Water Spray Extinguisher – As above but instead of a ‘Jet’ type nozzle, has a spray type, with higher pressure. This causes the water to turn into a fine spray which has a considerably higher surface area of water hitting the fire, compared to normal water extinguishers. This makes extinguishing more efficient by more rapid extraction of heat. They can also contain surfactants which can help the water penetrate the surface of the material. As with standard water extinguishers, they are at best ineffective, at worst dangerous when used on Class B and electrical fires.

Water mist extinguishers – Red body with a contrasting red band running around the top – These new extinguishers can effectively tackle Class A,B,C & F Fires. They work by producing an incredibly fine mist of water (around 22 billion droplets per litre of water) and will work on electrical fires up to 1kV (if you’re at least 1m away) as the water in the mist is deionised and the droplets are too small to conduct electrical current. The mist itself exits the extinguisher at supersonic speeds and is drawn to the fire which it cools and suffocates. The mist also forms a safety barrier between the user and the fire.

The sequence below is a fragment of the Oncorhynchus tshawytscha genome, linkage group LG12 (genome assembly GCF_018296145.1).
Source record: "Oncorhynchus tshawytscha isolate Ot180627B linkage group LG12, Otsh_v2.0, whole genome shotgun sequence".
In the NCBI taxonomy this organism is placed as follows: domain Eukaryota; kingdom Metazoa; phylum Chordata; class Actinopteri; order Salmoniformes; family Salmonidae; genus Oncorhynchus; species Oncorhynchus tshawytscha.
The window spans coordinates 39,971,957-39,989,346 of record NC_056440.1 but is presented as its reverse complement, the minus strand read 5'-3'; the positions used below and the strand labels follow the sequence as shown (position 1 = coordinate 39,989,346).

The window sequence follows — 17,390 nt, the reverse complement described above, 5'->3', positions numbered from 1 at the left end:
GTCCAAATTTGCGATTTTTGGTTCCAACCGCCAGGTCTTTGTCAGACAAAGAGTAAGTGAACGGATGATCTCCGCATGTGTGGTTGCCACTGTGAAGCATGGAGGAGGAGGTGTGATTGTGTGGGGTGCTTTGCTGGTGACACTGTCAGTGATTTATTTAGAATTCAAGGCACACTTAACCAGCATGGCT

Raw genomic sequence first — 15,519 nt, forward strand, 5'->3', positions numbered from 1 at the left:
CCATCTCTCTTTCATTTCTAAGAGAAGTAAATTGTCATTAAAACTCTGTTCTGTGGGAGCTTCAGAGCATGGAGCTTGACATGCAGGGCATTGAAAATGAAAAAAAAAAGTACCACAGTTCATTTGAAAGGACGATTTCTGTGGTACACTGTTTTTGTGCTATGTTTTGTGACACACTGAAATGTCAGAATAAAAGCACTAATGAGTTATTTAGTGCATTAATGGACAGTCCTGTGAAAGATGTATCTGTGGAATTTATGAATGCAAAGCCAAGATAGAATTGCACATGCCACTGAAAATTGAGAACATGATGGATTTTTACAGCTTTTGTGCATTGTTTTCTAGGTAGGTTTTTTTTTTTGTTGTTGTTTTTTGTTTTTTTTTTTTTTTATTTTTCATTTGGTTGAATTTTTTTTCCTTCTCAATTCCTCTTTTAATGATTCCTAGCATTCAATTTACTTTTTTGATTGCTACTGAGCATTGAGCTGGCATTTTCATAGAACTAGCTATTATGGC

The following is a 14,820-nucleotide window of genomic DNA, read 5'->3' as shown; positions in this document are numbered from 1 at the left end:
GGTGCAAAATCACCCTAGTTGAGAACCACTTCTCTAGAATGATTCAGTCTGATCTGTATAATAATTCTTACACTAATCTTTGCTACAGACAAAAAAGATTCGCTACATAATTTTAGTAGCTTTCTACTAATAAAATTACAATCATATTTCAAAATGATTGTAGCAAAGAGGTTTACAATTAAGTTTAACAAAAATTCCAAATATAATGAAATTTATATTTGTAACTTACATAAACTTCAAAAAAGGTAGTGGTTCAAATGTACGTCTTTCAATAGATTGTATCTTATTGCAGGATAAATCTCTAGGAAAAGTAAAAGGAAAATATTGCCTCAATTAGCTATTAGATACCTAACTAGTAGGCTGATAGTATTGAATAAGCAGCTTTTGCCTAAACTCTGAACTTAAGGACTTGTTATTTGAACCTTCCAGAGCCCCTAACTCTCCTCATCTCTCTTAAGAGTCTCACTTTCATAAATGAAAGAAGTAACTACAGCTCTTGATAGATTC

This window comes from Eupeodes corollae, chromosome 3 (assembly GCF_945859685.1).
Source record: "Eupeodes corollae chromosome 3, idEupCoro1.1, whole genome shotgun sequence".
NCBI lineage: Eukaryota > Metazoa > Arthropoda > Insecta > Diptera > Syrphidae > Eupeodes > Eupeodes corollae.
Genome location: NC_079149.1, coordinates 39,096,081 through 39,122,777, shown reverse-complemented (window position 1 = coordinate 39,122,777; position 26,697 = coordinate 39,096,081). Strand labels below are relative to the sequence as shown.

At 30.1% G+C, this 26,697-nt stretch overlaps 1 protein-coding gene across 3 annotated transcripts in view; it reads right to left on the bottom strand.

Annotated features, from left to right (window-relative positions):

Dry powder extinguisher – Red body with a blue band running around the top – These can be used on Class A,B,C but not F fires. They are safe to use on electrical equipment; however, they don’t penetrate the spaces inside equipment so the fire may reignite. This type of extinguisher also doesn’t cool the fire very well. Smouldering in deep seated fires such as in upholstery or bedding can cause the fire to flare up again. Dry powder extinguishers are not recommended for enclosed spaces as there is a danger of inhalation of the particles without sufficient airflow. They essentially work in a similar way to most extinguishers, by making the flames too cool for the chemical reaction to continue they reduce the temperature below the fuels ignition point. Some powders also provide a minor chemical inhibition, although this is relatively weak. They will effectively knock back the flame front, allowing people to escape but due to poor cooling properties may not keep the fire suppressed.